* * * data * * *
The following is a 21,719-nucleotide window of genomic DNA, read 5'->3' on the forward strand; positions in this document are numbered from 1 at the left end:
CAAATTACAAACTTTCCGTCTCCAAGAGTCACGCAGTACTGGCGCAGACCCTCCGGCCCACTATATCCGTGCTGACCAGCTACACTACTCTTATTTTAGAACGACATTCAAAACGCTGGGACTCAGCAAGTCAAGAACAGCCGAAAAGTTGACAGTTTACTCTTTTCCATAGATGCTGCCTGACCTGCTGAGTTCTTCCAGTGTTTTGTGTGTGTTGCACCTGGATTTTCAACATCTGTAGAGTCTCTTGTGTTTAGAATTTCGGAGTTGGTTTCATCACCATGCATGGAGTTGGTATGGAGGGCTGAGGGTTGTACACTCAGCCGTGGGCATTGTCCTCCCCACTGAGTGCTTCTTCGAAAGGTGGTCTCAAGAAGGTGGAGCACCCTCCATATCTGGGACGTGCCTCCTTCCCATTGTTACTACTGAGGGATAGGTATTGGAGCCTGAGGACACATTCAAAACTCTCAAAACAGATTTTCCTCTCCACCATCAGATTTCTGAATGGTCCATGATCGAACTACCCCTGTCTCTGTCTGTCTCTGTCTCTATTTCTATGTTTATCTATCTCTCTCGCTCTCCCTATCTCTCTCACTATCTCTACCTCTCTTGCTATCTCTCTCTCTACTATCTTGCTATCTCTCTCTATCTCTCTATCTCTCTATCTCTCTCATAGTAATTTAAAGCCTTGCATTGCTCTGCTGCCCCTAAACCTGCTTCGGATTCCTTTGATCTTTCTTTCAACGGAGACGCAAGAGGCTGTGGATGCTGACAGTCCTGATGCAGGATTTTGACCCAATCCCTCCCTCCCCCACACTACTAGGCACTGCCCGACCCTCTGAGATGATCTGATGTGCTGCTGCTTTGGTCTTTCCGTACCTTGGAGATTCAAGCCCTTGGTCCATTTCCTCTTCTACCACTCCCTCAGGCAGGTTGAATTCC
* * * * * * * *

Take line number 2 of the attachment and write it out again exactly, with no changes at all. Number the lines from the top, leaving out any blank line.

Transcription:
CAAATTACAAACTTTCCGTCTCCAAGAGTCACGCAGTACTGGCGCAGACCCTCCGGCCCACTATATCCGTGCTGACCAGCTACACTACTCTTATTTTAGAACGACATTCAAAACGCTGGGACTCAGCAAGTCAAGAACAGCCGAAAAGTTGACAGTTTACTCTTTTCCATAGATGCTGCCTGACCTGCTGAGTTCTTCCAGTGTTTTGTGTGTGTTGCACCTGGATTTTCAACATCTGTAGAGTCTCTTGTGTTTAGAATTTCGGAGTTGGTTTCATCACCATGCATGGAGTTGGTATGGAGGGCTGAGGGTTGTACACTCAGCCGTGGGCATTGTCCTCCCCACTGAGTGCTTCTTCGAAAGGTGGTCTCAAGAAGGTGGAGCACCCTCCATATCTGGGACGTGCCTCCTTCCCATTGTTACTACTGAGGGATAGGTATTGGAGCCTGAGGACACATTCAAAACTCTCAAAACAGATTTTCCTCTCCACCATCAGATTTCTGAATGGTCCATGATCGAACTACCCCTGTCTCTGTCTGTCTCTGTCTCTATTTCTATGTTTATCTATCTCTCTCGCTCTCCCTATCTCTCTCACTATCTCTACCTCTCTTGCTATCTCTCTCTCTACTATCTTGCTATCTCTCTCTATCTCTCTATCTCTCTATCTCTCTCATAGTAATTTAAAGCCTTGCATTGCTCTGCTGCCCCTAAACCTGCTTCGGATTCCTTTGATCTTTCTTTCAACGGAGACGCAAGAGGCTGTGGATGCTGACAGTCCTGATGCAGGATTTTGACCCAATCCCTCCCTCCCCCACACTACTAGGCACTGCCCGACCCTCTGAGATGATCTGATGTGCTGCTGCTTTGGTCTTTCCGTACCTTGGAGATTCAAGCCCTTGGTCCATTTCCTCTTCTACCACTCCCTCAGGCAGGTTGAATTCC